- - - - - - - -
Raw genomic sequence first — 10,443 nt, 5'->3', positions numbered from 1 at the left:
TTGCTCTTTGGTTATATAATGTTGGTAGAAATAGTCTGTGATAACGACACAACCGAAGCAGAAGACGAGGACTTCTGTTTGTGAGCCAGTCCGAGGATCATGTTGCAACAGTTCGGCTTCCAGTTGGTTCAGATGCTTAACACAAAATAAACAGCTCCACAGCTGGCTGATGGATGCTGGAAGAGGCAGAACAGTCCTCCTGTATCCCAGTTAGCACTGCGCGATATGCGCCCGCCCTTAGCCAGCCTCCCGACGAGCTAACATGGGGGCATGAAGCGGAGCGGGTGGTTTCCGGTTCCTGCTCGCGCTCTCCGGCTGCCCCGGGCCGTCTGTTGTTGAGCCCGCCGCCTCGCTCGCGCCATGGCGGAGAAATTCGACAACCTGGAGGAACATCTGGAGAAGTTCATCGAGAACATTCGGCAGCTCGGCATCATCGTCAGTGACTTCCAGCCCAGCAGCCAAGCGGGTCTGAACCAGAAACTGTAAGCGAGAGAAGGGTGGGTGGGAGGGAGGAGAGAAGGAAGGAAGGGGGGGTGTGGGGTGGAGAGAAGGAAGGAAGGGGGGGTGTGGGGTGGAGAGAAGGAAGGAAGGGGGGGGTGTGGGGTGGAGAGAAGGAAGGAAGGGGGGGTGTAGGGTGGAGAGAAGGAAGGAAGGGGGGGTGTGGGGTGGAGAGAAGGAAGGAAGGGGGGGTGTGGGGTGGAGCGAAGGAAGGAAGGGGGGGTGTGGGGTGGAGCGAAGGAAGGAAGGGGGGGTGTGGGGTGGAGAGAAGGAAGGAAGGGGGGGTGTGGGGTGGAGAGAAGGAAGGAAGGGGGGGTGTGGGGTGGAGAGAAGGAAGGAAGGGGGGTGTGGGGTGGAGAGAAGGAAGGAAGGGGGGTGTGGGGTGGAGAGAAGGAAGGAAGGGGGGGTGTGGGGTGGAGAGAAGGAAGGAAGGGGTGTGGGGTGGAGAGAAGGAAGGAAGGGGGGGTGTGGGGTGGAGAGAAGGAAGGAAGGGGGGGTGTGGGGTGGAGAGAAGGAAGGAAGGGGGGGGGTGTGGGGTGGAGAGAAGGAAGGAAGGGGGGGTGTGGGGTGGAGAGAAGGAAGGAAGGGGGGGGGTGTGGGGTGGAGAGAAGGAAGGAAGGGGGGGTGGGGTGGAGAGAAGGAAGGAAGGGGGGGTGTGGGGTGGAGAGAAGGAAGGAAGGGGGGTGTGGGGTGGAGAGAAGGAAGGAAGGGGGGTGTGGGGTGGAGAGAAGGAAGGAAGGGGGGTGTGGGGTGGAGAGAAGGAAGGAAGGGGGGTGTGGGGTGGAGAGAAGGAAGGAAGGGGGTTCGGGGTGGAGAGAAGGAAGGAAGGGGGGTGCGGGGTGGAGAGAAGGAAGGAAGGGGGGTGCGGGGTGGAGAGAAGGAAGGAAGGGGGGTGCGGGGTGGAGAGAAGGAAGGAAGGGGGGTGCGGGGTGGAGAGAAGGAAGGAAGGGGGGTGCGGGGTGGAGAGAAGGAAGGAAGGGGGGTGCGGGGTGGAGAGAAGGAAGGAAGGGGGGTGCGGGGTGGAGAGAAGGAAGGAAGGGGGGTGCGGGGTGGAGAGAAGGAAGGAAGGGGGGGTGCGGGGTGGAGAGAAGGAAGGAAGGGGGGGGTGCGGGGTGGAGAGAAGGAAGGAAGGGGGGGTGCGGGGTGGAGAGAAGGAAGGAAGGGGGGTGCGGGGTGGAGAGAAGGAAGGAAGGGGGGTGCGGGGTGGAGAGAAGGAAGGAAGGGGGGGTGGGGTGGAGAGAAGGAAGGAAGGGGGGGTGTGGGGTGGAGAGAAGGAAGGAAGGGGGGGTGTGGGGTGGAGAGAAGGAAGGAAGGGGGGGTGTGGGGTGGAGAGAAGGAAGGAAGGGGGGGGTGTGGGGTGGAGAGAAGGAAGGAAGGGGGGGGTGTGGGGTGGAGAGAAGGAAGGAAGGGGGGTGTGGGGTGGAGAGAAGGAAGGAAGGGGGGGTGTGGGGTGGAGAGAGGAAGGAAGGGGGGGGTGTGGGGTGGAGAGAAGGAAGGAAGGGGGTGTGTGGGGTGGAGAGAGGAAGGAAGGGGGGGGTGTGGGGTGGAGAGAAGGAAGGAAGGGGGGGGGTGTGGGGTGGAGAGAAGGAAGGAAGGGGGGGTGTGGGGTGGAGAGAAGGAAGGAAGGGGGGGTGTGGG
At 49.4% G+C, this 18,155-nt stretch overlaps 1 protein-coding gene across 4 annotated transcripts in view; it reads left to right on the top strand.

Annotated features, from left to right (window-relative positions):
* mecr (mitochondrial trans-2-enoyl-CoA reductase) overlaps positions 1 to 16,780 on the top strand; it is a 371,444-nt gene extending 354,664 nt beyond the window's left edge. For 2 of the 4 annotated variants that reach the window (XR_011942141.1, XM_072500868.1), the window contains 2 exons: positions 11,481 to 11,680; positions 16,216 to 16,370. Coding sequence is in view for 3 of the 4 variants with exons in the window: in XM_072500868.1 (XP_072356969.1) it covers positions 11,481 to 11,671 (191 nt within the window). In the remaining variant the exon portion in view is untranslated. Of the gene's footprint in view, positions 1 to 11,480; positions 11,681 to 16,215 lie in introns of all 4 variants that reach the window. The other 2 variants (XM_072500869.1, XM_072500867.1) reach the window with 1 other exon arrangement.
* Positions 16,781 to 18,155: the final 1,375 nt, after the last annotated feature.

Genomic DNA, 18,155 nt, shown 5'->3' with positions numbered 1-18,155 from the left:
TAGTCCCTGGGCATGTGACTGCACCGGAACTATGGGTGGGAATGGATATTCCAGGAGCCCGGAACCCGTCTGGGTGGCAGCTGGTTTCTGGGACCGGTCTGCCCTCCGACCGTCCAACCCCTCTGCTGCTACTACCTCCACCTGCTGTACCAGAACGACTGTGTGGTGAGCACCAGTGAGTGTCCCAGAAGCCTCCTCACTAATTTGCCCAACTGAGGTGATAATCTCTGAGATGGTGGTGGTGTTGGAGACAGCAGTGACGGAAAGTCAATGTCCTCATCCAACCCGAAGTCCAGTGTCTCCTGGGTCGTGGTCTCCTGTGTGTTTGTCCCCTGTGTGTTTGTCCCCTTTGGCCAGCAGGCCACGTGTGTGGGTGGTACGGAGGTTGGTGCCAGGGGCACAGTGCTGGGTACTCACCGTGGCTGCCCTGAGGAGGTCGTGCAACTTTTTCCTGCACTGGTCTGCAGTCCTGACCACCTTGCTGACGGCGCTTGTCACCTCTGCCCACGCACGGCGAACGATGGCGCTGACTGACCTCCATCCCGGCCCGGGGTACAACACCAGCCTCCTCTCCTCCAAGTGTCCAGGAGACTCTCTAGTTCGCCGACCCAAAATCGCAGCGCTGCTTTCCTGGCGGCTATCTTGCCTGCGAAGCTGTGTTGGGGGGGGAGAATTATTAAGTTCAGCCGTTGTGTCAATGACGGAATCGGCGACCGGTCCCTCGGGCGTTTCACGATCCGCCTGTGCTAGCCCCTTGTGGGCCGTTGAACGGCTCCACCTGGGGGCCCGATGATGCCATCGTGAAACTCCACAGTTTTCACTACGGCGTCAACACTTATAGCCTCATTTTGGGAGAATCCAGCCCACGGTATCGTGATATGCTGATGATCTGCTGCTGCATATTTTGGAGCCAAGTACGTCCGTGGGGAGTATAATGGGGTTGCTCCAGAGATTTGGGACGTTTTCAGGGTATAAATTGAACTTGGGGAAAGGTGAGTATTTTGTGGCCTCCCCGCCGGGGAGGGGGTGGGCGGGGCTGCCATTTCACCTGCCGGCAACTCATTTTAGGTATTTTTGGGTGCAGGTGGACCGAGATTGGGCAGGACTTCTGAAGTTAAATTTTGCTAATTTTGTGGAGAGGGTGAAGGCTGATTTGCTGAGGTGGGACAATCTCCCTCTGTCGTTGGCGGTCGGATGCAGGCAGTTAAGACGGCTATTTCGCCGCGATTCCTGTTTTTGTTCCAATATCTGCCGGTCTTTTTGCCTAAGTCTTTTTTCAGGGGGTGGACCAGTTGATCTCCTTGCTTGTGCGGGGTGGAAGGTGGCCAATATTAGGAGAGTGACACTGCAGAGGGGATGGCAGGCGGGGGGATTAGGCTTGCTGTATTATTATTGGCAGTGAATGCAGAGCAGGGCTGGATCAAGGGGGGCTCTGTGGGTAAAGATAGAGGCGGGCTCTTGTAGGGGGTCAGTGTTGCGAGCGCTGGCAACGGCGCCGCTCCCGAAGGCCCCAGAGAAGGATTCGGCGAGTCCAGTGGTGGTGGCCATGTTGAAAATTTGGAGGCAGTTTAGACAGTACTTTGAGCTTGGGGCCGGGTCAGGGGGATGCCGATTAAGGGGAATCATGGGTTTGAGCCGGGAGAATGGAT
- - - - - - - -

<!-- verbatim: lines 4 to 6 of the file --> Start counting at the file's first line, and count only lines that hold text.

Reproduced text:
Annotated features, from left to right (window-relative positions):
* mecr (mitochondrial trans-2-enoyl-CoA reductase) overlaps positions 1 to 16,780 on the top strand; it is a 371,444-nt gene extending 354,664 nt beyond the window's left edge. For 2 of the 4 annotated variants that reach the window (XR_011942141.1, XM_072500868.1), the window contains 2 exons: positions 11,481 to 11,680; positions 16,216 to 16,370. Coding sequence is in view for 3 of the 4 variants with exons in the window: in XM_072500868.1 (XP_072356969.1) it covers positions 11,481 to 11,671 (191 nt within the window). In the remaining variant the exon portion in view is untranslated. Of the gene's footprint in view, positions 1 to 11,480; positions 11,681 to 16,215 lie in introns of all 4 variants that reach the window. The other 2 variants (XM_072500869.1, XM_072500867.1) reach the window with 1 other exon arrangement.
* Positions 16,781 to 18,155: the final 1,375 nt, after the last annotated feature.